Once you’ve picked a season that will work best for you, keep in mind that moving companies are most busy on weekends (when people are off work), and at the end/beginning of the month (when most leases end).

If you can swing it, moving on a Tuesday or Wednesday in the middle of the month will typically be your cheapest option.

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The Best Way to Pack for a Stress-Free Move

If your goal is a stress-free move, you need to pack with a plan.

Rushing around in a frenzy, stuffing everything into garbage bags the night before moving day? Not a great plan. That’s how your things end up broken, forgotten, or accidentally thrown out with the garbage.

The best way to pack for a move is to start early and pack smart. Just follow the guidelines included in the 3-step process below, and you’ll be well-prepared for a stress-free move!

1) Purge.

Start 5–6 weeks before moving day, by taking stock of your things. Decide what you actually want to bring with you, and for everything else, check out our guides on how to get rid of it all. You can give extra stuff to friends and family, donate it to charity, sell it online or set up a garage sale, or simply throw it away.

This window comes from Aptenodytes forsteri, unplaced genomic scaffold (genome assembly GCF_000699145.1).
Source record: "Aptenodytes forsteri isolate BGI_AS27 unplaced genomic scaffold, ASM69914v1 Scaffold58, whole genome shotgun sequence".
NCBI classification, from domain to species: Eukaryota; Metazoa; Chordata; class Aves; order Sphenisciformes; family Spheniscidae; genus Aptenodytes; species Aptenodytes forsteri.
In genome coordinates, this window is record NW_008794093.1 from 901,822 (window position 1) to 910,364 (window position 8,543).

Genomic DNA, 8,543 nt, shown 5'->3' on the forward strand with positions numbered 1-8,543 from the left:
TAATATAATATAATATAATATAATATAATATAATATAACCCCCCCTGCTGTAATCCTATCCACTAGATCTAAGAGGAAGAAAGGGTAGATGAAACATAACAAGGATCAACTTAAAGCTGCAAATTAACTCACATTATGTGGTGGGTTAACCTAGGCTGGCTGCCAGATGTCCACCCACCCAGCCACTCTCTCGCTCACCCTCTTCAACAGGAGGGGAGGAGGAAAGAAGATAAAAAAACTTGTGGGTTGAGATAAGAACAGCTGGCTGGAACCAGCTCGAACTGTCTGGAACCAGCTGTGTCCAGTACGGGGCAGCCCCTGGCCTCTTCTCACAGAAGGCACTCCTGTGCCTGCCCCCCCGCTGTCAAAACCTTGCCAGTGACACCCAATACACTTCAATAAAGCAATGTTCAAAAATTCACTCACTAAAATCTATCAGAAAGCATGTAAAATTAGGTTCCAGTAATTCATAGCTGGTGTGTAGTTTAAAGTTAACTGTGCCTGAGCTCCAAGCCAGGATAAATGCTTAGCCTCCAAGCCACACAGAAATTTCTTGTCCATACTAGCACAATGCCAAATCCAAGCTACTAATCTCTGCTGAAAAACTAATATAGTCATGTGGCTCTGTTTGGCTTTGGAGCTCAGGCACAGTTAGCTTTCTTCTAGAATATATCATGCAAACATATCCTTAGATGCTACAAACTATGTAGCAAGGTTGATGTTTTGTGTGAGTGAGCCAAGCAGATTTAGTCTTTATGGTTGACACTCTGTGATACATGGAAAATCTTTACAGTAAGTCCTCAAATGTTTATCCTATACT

2) Prepare.

Once you’ve purged, it’s time to gather packing materials.

If you’re using a moving company, they may provide you with everything you need, in which case you’re off the hook!

But if you’re in charge of getting your own packing materials, you’ll need the following: boxes, bubble wrap, packing paper, wrapping pads for fragile items, and — if you’re using cardboard boxes — scissors/box-cutters and lots (and lots) of packing tape.

You can save money and grab used boxes from people on Craigslist who’ve just finished moving, Liquor and grocery stores, and sites like UsedCardboardBoxes. Another, environmentally-friendly option is to rent plastic moving boxes from companies like RentAGreenBox, Gorilla Bins, Bin-It, and JuggleBoxMoving.

Don’t forget you can save space by packing things in your laundry baskets and suitcases!

Finally, take note of everything that you’ll need a special box for, like hanging clothes, guitars, stand-up lamps, cribs, artwork, televisions, etc., and get those boxes as soon as you can.

3) Pack.

Three weeks prior to moving day, start packing all of the non-essential items in closets, attics, and out-of-the-way spots.

With two weeks left, pack the majority of your clothes, dishes, books, artwork, etc.

If you spread it out effectively, then the last week is basically just clean up!

Leave for last an “essentials box”, which will include your valuables and anything you might need during the move or in the first few days after arrival. Options include: toilet paper, toiletries, towels, flashlights, batteries, snacks, bottled water, valuables, a change (or two) of clothes, laptops, phone chargers, basic cooking supplies (plates, cups, utensils, can opener, soap, sponge, etc.) medications, bedding and pillows.